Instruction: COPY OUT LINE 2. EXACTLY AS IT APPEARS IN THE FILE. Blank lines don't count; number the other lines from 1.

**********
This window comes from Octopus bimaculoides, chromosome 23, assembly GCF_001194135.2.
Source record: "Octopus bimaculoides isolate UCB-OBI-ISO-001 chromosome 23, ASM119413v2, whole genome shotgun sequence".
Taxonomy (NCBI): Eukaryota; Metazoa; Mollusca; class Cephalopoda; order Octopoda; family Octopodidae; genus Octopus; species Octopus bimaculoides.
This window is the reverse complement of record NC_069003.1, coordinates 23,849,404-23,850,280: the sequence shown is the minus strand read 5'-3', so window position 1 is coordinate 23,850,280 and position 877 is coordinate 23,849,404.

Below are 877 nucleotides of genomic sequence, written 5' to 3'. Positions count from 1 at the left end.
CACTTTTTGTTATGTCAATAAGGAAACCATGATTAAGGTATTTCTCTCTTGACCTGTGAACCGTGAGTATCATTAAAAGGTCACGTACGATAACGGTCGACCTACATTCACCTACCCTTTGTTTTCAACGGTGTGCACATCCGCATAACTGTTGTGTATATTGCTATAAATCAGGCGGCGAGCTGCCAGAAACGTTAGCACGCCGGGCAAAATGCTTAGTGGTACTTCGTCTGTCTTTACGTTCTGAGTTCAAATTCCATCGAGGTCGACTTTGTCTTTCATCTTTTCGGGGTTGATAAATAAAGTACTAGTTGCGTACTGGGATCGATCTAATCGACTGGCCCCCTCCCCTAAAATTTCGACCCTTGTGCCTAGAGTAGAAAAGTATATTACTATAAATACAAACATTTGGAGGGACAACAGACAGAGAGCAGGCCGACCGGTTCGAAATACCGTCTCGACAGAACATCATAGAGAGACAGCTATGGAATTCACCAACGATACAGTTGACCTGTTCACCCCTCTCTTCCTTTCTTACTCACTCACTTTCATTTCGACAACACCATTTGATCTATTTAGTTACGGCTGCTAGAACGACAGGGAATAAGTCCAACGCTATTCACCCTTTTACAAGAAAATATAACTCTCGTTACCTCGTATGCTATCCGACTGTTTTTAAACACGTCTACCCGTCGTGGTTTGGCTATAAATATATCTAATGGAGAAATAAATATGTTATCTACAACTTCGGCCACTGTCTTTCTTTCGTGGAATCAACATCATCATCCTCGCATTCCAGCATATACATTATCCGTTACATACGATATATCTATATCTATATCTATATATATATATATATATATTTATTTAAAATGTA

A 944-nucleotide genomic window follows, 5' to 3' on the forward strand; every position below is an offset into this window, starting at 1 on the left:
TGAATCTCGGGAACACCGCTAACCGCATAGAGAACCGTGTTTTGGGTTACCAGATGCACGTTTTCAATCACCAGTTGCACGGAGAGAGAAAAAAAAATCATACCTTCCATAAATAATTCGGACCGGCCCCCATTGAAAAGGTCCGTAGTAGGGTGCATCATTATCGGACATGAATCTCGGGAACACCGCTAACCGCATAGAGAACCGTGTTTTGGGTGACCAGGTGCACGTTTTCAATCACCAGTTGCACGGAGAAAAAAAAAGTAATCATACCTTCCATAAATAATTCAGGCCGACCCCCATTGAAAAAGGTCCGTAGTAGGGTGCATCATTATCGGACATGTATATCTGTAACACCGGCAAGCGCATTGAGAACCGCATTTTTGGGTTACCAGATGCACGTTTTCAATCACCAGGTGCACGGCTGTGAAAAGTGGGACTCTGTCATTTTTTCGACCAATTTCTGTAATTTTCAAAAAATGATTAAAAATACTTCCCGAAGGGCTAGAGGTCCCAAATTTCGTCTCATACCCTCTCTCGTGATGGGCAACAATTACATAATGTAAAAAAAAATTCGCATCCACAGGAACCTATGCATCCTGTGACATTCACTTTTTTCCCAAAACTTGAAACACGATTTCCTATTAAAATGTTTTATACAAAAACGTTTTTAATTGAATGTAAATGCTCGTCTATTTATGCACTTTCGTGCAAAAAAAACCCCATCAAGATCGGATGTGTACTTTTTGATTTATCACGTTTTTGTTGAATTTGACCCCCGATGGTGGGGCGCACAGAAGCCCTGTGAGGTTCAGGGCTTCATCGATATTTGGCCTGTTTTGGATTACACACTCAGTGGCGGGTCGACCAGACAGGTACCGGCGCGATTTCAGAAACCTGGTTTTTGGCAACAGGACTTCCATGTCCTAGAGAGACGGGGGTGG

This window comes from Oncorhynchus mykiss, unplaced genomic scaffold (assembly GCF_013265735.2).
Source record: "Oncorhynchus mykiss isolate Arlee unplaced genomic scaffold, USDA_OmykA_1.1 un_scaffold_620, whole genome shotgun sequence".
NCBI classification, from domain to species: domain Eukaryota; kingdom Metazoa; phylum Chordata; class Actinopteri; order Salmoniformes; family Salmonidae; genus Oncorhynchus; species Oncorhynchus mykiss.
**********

Source record: "Octopus bimaculoides isolate UCB-OBI-ISO-001 chromosome 23, ASM119413v2, whole genome shotgun sequence".